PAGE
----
American Jewish summer camps spoiled for choice with virtual engagement

But to fill the summer void, almost all the 150 Jewish overnight camps in the US and Canada have offered virtual programming.

Summer camp [Illustrative] (photo credit: PIXABAY)
Summer camp [Illustrative]
(photo credit: PIXABAY)
Alongside the massive turmoil the Covid-19 pandemic has caused to daily life around the world, it has also disrupted numerous educational frameworks and, of particular important to Jewish life, especially in North America, summer camp.
The overwhelming majority of the 150 overnight camps in the US and Canada were forced to cancel camp, leaving 80,000 Jewish children with no plans for the summer, while many day camps were also forced to cancel or curtail their activities.
But to fill the summer void, almost all of these camps have offered virtual programming, something which has been greatly assisted by the Mosaic United organization, an agency of the Diaspora Affairs Ministry, together with Foundation for Jewish Camp. 
The two organizations created the website where various content and service providers can offer their wares free of charge and where summer camps, as well as synagogues and day schools can locate the kind of activities and programs they want for their participants and students.
So the Dror Yisrael educational organization offers an online Escape Room along a theme of the Ethiopian Jewish community’s mass immigration to Israel, while PJ Library offers virtual tours of Jerusalem.
Another provider offers Yemenite cooking classes, Yad Vashem offers Holocaust survivor testimonies, the Bina social change movement puts on virtual tours of south Tel Aviv to discuss societal challenges in the city, while music, performing arts and dozens of other activities are all available for camps and other institutions to chose from.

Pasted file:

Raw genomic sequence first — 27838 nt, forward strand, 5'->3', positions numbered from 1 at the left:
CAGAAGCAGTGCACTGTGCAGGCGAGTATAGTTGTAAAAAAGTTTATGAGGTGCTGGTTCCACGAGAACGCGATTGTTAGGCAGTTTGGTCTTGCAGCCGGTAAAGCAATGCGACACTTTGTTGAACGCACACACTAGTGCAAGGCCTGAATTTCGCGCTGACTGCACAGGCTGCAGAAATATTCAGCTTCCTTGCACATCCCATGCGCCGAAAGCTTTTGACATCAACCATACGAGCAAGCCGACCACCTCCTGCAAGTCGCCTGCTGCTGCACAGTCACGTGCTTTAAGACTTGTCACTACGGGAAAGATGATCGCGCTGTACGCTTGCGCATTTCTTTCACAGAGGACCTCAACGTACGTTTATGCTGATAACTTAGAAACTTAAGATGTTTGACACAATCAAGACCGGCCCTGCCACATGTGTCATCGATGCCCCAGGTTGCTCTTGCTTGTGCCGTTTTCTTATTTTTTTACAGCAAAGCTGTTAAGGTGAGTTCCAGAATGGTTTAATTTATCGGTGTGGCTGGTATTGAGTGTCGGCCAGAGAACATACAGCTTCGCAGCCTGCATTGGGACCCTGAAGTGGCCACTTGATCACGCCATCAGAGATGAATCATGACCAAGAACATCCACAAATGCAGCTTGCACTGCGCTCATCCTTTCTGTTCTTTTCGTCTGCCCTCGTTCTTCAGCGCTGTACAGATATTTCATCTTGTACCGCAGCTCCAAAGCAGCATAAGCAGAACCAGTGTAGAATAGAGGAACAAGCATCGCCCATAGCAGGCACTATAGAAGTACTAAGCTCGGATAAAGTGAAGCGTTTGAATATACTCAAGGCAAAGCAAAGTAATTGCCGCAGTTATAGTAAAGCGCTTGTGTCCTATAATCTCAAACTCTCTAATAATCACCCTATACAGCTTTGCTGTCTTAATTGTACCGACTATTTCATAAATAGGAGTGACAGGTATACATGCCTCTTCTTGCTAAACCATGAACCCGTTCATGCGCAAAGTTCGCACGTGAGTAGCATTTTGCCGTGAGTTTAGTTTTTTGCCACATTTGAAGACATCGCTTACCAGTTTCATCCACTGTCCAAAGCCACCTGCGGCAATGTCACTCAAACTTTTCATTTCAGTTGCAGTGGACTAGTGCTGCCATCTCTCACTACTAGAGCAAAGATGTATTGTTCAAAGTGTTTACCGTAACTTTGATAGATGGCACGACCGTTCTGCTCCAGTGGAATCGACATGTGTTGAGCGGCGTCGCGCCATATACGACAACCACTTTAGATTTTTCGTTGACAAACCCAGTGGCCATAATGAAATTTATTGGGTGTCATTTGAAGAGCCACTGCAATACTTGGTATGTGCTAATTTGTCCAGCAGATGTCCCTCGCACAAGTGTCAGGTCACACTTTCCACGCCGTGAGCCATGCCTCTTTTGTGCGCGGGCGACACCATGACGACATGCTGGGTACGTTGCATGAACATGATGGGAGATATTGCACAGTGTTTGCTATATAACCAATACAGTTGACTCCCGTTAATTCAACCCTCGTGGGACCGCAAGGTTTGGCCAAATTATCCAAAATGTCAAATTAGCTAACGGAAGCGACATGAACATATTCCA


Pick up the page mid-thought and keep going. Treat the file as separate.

Mosaic United has also helped make available the new virtual camp platform to many Jewish overnight and day camps to help facilitate the use of the content providers available through the Experienceshuk service.
These new virtual facilities are also designed for use by camps for year-round engagement, which many conduct in pandemic-free times, and it is hoped that they can bolster the development of communities created by the virtual camp experiences.
“Jewish camps are the single most important experience in the development of Jewish identity amongst children in North America, and defining who they are as human beings,” said Jodi Sperling, director of the Jewish Camp at Home project of Mosaic United and Foundation for Jewish Camp.
“If we want to grow young Jews who care about the world around them and want to make a difference, that happens at camp, and it also inspires kids to care about being Jewish,” she said.
Ensuring that these opportunities and experiences are not lost due to the COVID-19 health crisis is crucial for the ongoing development of Jewish children in North America, she asserted.